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The Great Black Hope: Doug Williams, Vince Evans, and the Making of the Black Quarterback

Louis Moore

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Ethnic minorities & multicultural studies, Sociology: sport & leisure, American football

From a leading scholar of sports and race, a story of two pioneering Black quarterbacks--one who became the first to win a Super Bowl, and one who couldn't make it in the racist world of the NFL.

There is no position in pro sports more recognizable, lucrative, and important than NFL quarterback. But while the league itself has always been integrated, quarterbacking was the exclusive domain of white players for many years. When Doug Williams and Vince Evans arrived in the league in the late 1970s, Black players were often dismissed as lacking the intelligence and leadership skills of a QB. They got death threats, faced racist questions, and knew that a single mistake could end their careers at any moment.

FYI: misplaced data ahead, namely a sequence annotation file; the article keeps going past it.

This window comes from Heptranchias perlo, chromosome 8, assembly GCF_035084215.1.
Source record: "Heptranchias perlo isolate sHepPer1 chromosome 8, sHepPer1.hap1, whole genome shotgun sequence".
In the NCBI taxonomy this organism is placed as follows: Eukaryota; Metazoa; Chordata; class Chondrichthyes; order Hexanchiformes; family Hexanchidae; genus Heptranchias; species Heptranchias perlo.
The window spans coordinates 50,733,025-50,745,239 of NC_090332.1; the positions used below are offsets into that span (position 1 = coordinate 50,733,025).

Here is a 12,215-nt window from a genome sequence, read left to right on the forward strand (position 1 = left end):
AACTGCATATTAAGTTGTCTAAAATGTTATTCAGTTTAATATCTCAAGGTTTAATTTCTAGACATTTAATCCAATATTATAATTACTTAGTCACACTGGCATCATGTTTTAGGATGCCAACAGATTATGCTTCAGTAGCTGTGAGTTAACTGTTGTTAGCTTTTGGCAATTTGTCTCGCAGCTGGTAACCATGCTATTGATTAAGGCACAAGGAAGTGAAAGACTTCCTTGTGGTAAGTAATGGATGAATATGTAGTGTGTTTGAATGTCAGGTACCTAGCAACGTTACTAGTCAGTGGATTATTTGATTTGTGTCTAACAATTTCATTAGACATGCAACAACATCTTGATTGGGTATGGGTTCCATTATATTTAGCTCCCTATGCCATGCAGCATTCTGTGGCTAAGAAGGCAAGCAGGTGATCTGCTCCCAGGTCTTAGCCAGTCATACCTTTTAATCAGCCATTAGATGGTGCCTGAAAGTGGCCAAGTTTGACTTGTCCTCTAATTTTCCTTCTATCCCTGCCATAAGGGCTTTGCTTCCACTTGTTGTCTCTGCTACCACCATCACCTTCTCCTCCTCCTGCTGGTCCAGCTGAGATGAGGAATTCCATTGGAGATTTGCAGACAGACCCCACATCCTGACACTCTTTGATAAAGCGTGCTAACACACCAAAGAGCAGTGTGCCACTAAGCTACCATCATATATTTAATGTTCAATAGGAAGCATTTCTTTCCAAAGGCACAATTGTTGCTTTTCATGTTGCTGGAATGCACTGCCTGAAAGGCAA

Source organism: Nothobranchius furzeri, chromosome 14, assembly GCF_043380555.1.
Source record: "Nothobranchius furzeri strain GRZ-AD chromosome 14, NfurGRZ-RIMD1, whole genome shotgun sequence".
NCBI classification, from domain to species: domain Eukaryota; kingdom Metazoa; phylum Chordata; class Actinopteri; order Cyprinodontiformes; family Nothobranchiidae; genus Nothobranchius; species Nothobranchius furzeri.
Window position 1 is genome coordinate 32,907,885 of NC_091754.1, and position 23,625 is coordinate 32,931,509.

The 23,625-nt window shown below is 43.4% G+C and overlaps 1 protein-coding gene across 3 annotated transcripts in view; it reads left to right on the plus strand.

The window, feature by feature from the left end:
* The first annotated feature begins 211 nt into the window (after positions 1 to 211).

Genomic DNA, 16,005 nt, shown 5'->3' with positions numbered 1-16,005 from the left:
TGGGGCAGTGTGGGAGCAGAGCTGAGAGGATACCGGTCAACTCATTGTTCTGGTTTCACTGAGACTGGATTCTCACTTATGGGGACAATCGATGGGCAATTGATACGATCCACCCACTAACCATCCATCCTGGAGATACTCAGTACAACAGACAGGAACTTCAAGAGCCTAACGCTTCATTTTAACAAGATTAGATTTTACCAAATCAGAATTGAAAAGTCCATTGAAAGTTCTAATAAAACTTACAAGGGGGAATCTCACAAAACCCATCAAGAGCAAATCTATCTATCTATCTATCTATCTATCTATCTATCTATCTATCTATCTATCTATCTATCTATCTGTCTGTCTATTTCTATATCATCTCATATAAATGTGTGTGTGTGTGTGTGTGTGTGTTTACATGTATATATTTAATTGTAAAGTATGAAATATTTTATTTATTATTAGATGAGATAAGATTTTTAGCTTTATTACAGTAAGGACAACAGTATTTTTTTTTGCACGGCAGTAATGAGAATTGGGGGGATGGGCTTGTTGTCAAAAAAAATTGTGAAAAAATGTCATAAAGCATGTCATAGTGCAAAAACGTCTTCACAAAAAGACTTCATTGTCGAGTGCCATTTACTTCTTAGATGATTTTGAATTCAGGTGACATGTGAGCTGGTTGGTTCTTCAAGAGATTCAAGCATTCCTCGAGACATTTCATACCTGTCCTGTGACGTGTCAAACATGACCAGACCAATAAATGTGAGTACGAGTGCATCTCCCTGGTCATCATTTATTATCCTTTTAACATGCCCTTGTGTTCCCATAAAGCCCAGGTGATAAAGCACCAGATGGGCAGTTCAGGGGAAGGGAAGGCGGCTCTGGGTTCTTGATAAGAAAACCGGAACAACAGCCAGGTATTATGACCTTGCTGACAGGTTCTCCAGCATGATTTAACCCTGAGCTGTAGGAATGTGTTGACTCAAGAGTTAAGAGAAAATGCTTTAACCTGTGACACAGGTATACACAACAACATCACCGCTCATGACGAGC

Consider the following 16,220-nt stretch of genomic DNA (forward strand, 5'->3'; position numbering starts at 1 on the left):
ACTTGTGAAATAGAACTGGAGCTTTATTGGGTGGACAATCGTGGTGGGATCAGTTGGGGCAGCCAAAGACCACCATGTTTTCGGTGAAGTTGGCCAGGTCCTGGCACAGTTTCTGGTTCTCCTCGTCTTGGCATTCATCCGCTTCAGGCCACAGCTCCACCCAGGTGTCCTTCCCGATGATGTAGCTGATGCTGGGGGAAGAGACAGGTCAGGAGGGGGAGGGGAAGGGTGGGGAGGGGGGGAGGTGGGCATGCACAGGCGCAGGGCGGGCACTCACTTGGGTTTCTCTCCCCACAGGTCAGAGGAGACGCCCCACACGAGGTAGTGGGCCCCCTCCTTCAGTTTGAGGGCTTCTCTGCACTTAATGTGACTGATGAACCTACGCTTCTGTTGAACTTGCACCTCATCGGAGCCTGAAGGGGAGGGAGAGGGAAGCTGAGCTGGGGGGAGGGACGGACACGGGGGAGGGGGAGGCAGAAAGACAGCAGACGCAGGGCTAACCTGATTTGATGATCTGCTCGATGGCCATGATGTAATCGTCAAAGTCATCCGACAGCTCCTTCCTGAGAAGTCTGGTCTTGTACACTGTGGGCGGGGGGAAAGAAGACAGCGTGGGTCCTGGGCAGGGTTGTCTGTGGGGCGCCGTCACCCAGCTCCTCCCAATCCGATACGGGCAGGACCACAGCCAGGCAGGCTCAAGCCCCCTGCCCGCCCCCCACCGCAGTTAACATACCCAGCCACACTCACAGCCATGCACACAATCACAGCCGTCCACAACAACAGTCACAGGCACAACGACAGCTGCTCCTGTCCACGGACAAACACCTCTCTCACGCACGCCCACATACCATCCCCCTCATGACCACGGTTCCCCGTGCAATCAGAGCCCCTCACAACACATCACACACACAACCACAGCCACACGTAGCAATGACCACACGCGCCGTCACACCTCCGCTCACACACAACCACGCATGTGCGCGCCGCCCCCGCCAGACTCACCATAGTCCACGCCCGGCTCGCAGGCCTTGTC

In this book, Grand Valley State professor Louis Moore tells the twin stories of Vince Evans--the electrifying player who should have succeeded, but could not overcome his numerous obstacles--and of Doug Williams--the star of the Washington Redskins, and the first Black quarterback to become a champion. He shows how easily Williams' triumphant story could have gone wrong, becoming another tale of supreme talent that the world only got to glimpse, and how his success changed the game and the country.

A skillful blend of game-time drama and social commentary, this book captures one of the unheralded heroes of the NFL, and all that he meant, both on the field and off.

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